Dipole characterization of single neurons from their extracellular action potentials
The spatial variation of the extracellular action potentials (EAP) of a single neuron contains information about the size and location of the dominant current source of its action potential generator, which is typically in the vicinity of the soma. Using this dependence in reverse in a three-component realistic probe + brain + source model, we solved the inverse problem of characterizing the equivalent current source of an isolated neuron from the EAP data sampled by an extracellular probe at multiple independent recording locations. We used a dipole for the model source because there is extensive evidence it accurately captures the spatial roll-off of the EAP amplitude, and because, as we show, dipole localization, beyond a minimum cell-probe distance, is a more accurate alternative to approaches based on monopole source models. Dipole characterization is separable into a linear dipole moment optimization where the dipole location is fixed, and a second, nonlinear, global optimization of the source location. We solved the linear optimization on a discrete grid via the lead fields of the probe, which can be calculated for any realistic probe + brain model by the finite element method. The global source location was optimized by means of Tikhonov regularization that jointly minimizes model error and dipole size. The particular strategy chosen reflects the fact that the dipole model is used in the near field, in contrast to the typical prior applications of dipole models to EKG and EEG source analysis. We applied dipole localization to data collected with stepped tetrodes whose detailed geometry was measured via scanning electron microscopy. The optimal dipole could account for 96% of the power in the spatial variation of the EAP amplitude. Among various model error contributions to the residual, we address especially the error in probe geometry, and the extent to which it biases estimates of dipole parameters. This dipole characterization method can be applied to any recording technique that has the capabilities of taking multiple independent measurements of the same single units.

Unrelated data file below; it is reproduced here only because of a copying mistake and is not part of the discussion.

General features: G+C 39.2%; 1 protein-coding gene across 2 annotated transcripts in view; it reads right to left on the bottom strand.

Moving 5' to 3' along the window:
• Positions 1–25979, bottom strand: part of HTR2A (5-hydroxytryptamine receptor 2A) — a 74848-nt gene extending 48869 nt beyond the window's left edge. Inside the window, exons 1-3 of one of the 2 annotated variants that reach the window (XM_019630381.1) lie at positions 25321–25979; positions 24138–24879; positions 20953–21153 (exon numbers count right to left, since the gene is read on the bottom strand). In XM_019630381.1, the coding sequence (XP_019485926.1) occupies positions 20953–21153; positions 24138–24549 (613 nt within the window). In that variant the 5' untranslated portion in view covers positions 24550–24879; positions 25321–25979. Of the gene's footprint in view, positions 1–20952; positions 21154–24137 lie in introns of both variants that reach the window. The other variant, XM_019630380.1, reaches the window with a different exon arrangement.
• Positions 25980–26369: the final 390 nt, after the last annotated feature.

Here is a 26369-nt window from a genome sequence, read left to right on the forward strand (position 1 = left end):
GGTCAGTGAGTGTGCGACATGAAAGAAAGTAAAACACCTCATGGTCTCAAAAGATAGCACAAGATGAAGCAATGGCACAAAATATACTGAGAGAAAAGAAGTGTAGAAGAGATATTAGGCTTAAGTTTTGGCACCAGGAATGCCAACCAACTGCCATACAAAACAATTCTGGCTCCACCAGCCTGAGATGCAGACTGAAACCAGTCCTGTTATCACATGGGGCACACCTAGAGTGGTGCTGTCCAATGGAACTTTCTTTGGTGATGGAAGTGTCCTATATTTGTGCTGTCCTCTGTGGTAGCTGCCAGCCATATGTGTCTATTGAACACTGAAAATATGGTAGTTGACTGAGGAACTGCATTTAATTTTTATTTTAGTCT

KeywordsMultisite recording Inverse problem Passive conductor model Lead field theory Finite element method (FEM)
This work was supported by NIH grant EY9314 (JDV, FM).
We thank Qin Hu, Ifije Ohiorhenuan, Mike Repucci and Anita Schmid for their help in the data collection; Dirk Hoehl and Thomas Recording Gmbh for their consistently reliable tetrodes; Dr Stephen B. Doty and Tony Labassiere of Analytical Microscopy Core Facility, Hospital for Special Surgery New York, NY, for the scanning electron-microscopy; and Drs Partha Mitra and Alexander Polyakov for stimulating early discussions and introducing the use of Femlab.
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